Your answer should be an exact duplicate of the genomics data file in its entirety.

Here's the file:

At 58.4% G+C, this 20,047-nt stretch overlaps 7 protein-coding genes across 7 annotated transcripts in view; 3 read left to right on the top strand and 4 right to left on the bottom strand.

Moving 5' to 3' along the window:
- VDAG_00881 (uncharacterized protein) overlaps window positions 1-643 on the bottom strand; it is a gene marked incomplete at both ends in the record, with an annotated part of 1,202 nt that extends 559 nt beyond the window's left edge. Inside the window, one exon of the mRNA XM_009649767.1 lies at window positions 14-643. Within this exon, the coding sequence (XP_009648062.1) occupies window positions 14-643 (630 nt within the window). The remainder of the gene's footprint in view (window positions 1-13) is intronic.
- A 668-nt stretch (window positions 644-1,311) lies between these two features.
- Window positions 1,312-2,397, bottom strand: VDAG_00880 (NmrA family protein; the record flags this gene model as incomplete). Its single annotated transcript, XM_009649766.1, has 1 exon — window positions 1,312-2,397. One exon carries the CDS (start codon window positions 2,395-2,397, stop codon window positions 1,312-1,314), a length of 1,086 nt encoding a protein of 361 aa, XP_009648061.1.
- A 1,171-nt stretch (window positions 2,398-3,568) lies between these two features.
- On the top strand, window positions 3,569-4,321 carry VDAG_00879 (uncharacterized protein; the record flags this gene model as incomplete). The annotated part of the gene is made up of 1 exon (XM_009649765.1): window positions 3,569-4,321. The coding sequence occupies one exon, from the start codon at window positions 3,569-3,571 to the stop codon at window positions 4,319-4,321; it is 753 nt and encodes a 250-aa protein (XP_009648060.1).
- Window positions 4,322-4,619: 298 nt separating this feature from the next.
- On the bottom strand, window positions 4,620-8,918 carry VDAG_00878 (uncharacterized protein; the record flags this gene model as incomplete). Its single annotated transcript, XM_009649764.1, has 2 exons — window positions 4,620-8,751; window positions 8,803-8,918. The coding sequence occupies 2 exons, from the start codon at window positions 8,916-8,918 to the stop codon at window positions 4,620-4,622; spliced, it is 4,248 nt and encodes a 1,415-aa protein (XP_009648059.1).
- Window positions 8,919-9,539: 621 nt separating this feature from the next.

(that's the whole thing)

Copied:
At 58.4% G+C, this 20,047-nt stretch overlaps 7 protein-coding genes across 7 annotated transcripts in view; 3 read left to right on the top strand and 4 right to left on the bottom strand.

Moving 5' to 3' along the window:
- VDAG_00881 (uncharacterized protein) overlaps window positions 1-643 on the bottom strand; it is a gene marked incomplete at both ends in the record, with an annotated part of 1,202 nt that extends 559 nt beyond the window's left edge. Inside the window, one exon of the mRNA XM_009649767.1 lies at window positions 14-643. Within this exon, the coding sequence (XP_009648062.1) occupies window positions 14-643 (630 nt within the window). The remainder of the gene's footprint in view (window positions 1-13) is intronic.
- A 668-nt stretch (window positions 644-1,311) lies between these two features.
- Window positions 1,312-2,397, bottom strand: VDAG_00880 (NmrA family protein; the record flags this gene model as incomplete). Its single annotated transcript, XM_009649766.1, has 1 exon — window positions 1,312-2,397. One exon carries the CDS (start codon window positions 2,395-2,397, stop codon window positions 1,312-1,314), a length of 1,086 nt encoding a protein of 361 aa, XP_009648061.1.
- A 1,171-nt stretch (window positions 2,398-3,568) lies between these two features.
- On the top strand, window positions 3,569-4,321 carry VDAG_00879 (uncharacterized protein; the record flags this gene model as incomplete). The annotated part of the gene is made up of 1 exon (XM_009649765.1): window positions 3,569-4,321. The coding sequence occupies one exon, from the start codon at window positions 3,569-3,571 to the stop codon at window positions 4,319-4,321; it is 753 nt and encodes a 250-aa protein (XP_009648060.1).
- Window positions 4,322-4,619: 298 nt separating this feature from the next.
- On the bottom strand, window positions 4,620-8,918 carry VDAG_00878 (uncharacterized protein; the record flags this gene model as incomplete). Its single annotated transcript, XM_009649764.1, has 2 exons — window positions 4,620-8,751; window positions 8,803-8,918. The coding sequence occupies 2 exons, from the start codon at window positions 8,916-8,918 to the stop codon at window positions 4,620-4,622; spliced, it is 4,248 nt and encodes a 1,415-aa protein (XP_009648059.1).
- Window positions 8,919-9,539: 621 nt separating this feature from the next.